The Next Question: How Can We Improve the Lives of America’s Children?

As I have argued in this forum and in my recent book, good marriages today are fairer, more intimate, and more likely to improve the well-being of their members (husbands, wives and children) than ever before — indeed, part of today’s gap between child outcomes in one and two-parent families may be due to the improvement of two-parent-family functioning in marriages that last. But the same things that make marriage more potentially beneficial make it more optional, and less bearable when it doesn’t deliver the benefits that people have come to expect. And they have also made singlehood a more rewarding alternative than ever before. It appears that we mostly agree that the increase in choice and gender equity has, on average, been a good thing for adults, despite the difficulties for some populations, which we have all acknowledged.

We also agree that some of America’s children are in trouble, and while we disagree on the causal role of divorce and single-parenthood, no one denies that such family situations often magnify children’s problems, especially in highly-stressed communities where it is hard for even the most well-functioning family alliance to protect a child. Of course, two dedicated parents with a good parental alliance are good for kids. But since we all seem to agree that this isn’t always what you get, and that we are unlikely to be able to restore marriage to its former role in organizing the lives of all Americans, young or old, maybe it’s time to have a more specific, data-driven discussion of how we can improve the lives of America’s children.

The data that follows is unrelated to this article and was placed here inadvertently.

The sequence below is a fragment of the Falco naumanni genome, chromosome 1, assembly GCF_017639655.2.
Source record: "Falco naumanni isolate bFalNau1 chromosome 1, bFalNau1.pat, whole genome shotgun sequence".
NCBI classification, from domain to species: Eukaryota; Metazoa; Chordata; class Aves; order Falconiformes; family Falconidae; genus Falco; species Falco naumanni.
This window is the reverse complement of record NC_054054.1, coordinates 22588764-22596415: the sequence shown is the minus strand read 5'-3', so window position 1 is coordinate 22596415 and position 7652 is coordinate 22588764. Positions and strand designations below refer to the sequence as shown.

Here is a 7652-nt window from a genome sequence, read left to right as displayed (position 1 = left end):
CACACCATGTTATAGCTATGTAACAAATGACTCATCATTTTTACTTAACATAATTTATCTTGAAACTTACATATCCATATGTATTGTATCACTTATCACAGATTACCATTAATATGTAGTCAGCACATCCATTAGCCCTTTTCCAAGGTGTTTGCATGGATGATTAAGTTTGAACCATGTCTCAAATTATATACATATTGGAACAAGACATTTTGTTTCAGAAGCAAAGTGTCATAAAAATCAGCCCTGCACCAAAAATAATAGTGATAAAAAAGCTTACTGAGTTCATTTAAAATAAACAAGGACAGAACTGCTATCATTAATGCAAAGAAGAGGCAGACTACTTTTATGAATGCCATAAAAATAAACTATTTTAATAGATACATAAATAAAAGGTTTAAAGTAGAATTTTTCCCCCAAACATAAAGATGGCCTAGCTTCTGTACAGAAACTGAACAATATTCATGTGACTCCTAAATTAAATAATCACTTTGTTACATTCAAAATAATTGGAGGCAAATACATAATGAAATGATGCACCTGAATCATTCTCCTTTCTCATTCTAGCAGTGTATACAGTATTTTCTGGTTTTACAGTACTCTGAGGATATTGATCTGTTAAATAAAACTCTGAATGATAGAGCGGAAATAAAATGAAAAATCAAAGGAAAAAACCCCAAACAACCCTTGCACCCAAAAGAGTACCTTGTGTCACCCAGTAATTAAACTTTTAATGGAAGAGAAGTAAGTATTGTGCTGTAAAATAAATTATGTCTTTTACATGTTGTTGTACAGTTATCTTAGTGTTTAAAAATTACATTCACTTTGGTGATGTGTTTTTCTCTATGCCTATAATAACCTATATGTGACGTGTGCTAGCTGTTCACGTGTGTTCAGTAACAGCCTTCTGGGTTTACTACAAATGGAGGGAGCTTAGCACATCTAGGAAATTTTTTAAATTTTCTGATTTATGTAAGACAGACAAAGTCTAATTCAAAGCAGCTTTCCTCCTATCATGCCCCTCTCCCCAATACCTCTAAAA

The United States has higher child poverty rates — even among two-parent families — than almost any other advanced industrial society. Our teens are no more likely to have premarital sex, but some of them start earlier, and fewer of them engage in safe sex, than teens in other advanced countries. While it is mostly impoverished American teens who take a pregnancy to term, even affluent Americans teens are more likely to have abortions and to get STD’s than teens in countries with more permissive attitudes toward teenage sexuality and alternative family forms. So family values and forms cannot be the exclusive cause of these problems. And we know for sure that divorce and single parenthood are not necessarily sentences of doom. Between 1992 and 2002, for example, even as marriage continued to recede in the U.S., teen birth rates fell by 30 percent and teen violence rates and homicide rates hit their lowest level since the late 1960s (a time when there were many more two-parent families).

The last two years, however, have seen an uptick in some indicators of child and youth problems. Our common concern about that should allow us to move toward a serious and concrete discussion of the various options we have to address these issues.

Also from this issue

Lead Essay